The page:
Conflict and Children

If you have children, you have probably tried to avoid fighting in front of them. This is a common reaction to kids. You want to shield them from any negative interaction between you and your spouse. Some people grew up in homes where parents fought on a regular basis and this may have scarred them to the point where they do not want to fight at all in front of their own children. Some people may have grown up in a house that was very different and feel that it is important to be realistic with kids. Whatever your background, it is important to talk about this with your spouse before making any policies regarding conflict and your children.

If you grew up with parents who never fought, you feel a number of ways about this history. Some adults feel that their parents were too protective and denied them the experience of true human emotions. Instead of being exposed to life as it really is, good and bad, they were sheltered to the point of unrealistic expectations. This may prompt you to be more open and honest with your children regarding the negative aspects of life.

You may also react by believing that your parents never fought. This is most likely an inaccurate view of the past. All couple disagree at times, and if your parents did not allow you to see this it was not due the absence of disagreement.

For adults who grew up in a home with a lot of arguing, even abusive language, fighting in front of their children may seem like a horrible thing to do. You may feel that you were exposed to a great deal of negativity as a child that damaged your ability to feel safe and secure at home. You want to provide your children with the opposite experience. However, you can go overboard and end up in the category of the parents described above who sheltered their children from all negativity and shielded them from a realistic view of the world.

So the trick is to find balance. Talk to your spouse about the expectations you each have regarding conflict and your kids. You may both come from similar backgrounds, in which case you can come to a good understanding of your motivation in the present. However, if you both come from different experiences in childhood, you may need to be very open to your partner’s viewpoint. Allow them to express their feelings and fears without judgment. If you need to come back to talk about solutions at a later time, do so.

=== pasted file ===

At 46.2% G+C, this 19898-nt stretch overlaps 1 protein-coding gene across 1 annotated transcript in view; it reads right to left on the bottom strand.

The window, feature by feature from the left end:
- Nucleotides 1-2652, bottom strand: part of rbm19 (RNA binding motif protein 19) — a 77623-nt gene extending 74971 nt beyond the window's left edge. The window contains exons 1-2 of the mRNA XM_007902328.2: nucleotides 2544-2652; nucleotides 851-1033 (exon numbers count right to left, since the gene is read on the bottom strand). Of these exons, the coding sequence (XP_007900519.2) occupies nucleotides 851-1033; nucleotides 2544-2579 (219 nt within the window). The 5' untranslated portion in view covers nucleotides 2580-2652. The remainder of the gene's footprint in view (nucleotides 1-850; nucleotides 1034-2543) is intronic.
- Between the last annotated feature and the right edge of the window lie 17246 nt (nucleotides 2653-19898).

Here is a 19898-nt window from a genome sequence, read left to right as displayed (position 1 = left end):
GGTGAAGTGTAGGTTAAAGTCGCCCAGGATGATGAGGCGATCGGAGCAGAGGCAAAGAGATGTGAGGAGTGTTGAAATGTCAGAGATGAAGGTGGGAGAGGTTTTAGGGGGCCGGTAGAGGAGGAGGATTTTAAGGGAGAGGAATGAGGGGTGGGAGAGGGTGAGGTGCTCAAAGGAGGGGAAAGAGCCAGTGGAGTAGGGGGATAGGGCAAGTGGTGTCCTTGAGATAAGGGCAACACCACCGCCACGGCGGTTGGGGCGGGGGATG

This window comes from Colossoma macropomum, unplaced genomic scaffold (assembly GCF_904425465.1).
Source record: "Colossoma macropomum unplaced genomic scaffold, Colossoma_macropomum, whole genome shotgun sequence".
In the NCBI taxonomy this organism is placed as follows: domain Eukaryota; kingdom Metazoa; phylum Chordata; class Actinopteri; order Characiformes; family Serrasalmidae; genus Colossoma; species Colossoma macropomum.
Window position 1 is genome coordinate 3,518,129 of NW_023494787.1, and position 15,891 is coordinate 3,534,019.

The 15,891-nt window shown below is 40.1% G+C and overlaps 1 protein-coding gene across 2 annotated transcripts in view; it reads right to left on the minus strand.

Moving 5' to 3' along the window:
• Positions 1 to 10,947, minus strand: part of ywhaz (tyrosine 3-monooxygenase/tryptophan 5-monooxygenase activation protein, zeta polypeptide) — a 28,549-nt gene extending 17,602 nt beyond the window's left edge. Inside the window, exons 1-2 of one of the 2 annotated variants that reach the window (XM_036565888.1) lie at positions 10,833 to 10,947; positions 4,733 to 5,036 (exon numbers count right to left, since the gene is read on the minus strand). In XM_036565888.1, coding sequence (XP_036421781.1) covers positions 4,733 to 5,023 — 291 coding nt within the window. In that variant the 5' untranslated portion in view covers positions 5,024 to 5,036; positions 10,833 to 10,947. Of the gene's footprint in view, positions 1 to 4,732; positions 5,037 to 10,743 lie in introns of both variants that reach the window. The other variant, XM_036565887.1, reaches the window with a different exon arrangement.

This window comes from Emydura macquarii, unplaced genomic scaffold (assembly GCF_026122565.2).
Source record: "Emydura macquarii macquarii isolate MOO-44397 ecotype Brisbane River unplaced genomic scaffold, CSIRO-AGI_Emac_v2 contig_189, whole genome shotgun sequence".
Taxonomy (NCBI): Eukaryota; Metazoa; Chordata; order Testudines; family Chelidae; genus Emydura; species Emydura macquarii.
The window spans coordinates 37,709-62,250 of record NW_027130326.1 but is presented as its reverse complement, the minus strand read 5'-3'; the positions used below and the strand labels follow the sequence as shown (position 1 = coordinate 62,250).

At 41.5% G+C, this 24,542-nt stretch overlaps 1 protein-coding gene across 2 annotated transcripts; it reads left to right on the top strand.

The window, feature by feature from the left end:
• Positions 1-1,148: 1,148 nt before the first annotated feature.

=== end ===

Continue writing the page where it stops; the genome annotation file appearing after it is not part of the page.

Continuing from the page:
It is important to let children know that it is normal to have disagreements. But what you don’t want to do is frighten them. So set some ground rules when it comes to arguing. A few good ones to start with include, avoiding name calling, yelling, and throwing things or slamming doors. Keep your voice at a reasonable level and really listen to the other person’s point of view. If you feel yourself getting emotional to the point of losing control of your voice or actions, excuse yourself and come back to the discussion when you are calm or when the kids are away.

Talk to your children once you have your ground rules established. Let them in on these rules and ask them to practice them as well. You are responsible for teaching your kids how to get along with others, but you are also responsible for teaching them how to disagree with others without causing harm. So be the best examples of this you can be.

 

 

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